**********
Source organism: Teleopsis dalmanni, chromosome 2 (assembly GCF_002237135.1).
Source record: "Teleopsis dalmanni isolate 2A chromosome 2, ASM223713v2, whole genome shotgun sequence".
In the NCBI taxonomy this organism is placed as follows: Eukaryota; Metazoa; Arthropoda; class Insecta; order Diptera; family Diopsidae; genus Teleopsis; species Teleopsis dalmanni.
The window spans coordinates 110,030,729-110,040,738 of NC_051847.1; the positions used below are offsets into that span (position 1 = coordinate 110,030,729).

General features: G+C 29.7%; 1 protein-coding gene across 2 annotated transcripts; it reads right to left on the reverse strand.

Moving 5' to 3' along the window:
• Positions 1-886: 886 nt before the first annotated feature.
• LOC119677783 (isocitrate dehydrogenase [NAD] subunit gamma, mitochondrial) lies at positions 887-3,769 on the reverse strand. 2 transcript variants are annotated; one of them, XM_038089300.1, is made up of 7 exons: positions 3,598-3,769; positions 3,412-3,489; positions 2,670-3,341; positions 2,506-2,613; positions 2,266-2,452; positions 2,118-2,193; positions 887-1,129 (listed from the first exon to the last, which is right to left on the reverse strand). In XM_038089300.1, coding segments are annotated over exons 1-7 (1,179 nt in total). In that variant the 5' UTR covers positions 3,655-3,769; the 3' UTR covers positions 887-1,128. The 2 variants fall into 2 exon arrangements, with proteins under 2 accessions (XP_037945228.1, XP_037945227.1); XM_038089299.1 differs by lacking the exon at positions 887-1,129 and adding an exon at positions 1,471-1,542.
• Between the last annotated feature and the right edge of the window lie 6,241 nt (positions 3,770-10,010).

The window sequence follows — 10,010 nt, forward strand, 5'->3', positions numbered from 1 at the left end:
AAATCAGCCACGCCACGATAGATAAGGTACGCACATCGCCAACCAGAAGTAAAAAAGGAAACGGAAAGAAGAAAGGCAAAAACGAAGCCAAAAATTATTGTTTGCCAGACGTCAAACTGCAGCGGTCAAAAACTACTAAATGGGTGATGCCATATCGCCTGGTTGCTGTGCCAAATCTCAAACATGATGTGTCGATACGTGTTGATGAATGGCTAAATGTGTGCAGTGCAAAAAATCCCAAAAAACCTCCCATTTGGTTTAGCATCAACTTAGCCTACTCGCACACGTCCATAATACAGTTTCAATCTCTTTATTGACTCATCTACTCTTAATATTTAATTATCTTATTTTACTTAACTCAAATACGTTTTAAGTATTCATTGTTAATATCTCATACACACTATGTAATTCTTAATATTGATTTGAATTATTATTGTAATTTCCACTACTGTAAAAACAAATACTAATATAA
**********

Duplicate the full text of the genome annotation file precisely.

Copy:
Source organism: Teleopsis dalmanni, chromosome 2 (assembly GCF_002237135.1).
Source record: "Teleopsis dalmanni isolate 2A chromosome 2, ASM223713v2, whole genome shotgun sequence".
In the NCBI taxonomy this organism is placed as follows: Eukaryota; Metazoa; Arthropoda; class Insecta; order Diptera; family Diopsidae; genus Teleopsis; species Teleopsis dalmanni.
The window spans coordinates 110,030,729-110,040,738 of NC_051847.1; the positions used below are offsets into that span (position 1 = coordinate 110,030,729).

General features: G+C 29.7%; 1 protein-coding gene across 2 annotated transcripts; it reads right to left on the reverse strand.

Moving 5' to 3' along the window:
• Positions 1-886: 886 nt before the first annotated feature.
• LOC119677783 (isocitrate dehydrogenase [NAD] subunit gamma, mitochondrial) lies at positions 887-3,769 on the reverse strand. 2 transcript variants are annotated; one of them, XM_038089300.1, is made up of 7 exons: positions 3,598-3,769; positions 3,412-3,489; positions 2,670-3,341; positions 2,506-2,613; positions 2,266-2,452; positions 2,118-2,193; positions 887-1,129 (listed from the first exon to the last, which is right to left on the reverse strand). In XM_038089300.1, coding segments are annotated over exons 1-7 (1,179 nt in total). In that variant the 5' UTR covers positions 3,655-3,769; the 3' UTR covers positions 887-1,128. The 2 variants fall into 2 exon arrangements, with proteins under 2 accessions (XP_037945228.1, XP_037945227.1); XM_038089299.1 differs by lacking the exon at positions 887-1,129 and adding an exon at positions 1,471-1,542.
• Between the last annotated feature and the right edge of the window lie 6,241 nt (positions 3,770-10,010).

The window sequence follows — 10,010 nt, forward strand, 5'->3', positions numbered from 1 at the left end:
AAATCAGCCACGCCACGATAGATAAGGTACGCACATCGCCAACCAGAAGTAAAAAAGGAAACGGAAAGAAGAAAGGCAAAAACGAAGCCAAAAATTATTGTTTGCCAGACGTCAAACTGCAGCGGTCAAAAACTACTAAATGGGTGATGCCATATCGCCTGGTTGCTGTGCCAAATCTCAAACATGATGTGTCGATACGTGTTGATGAATGGCTAAATGTGTGCAGTGCAAAAAATCCCAAAAAACCTCCCATTTGGTTTAGCATCAACTTAGCCTACTCGCACACGTCCATAATACAGTTTCAATCTCTTTATTGACTCATCTACTCTTAATATTTAATTATCTTATTTTACTTAACTCAAATACGTTTTAAGTATTCATTGTTAATATCTCATACACACTATGTAATTCTTAATATTGATTTGAATTATTATTGTAATTTCCACTACTGTAAAAACAAATACTAATATAA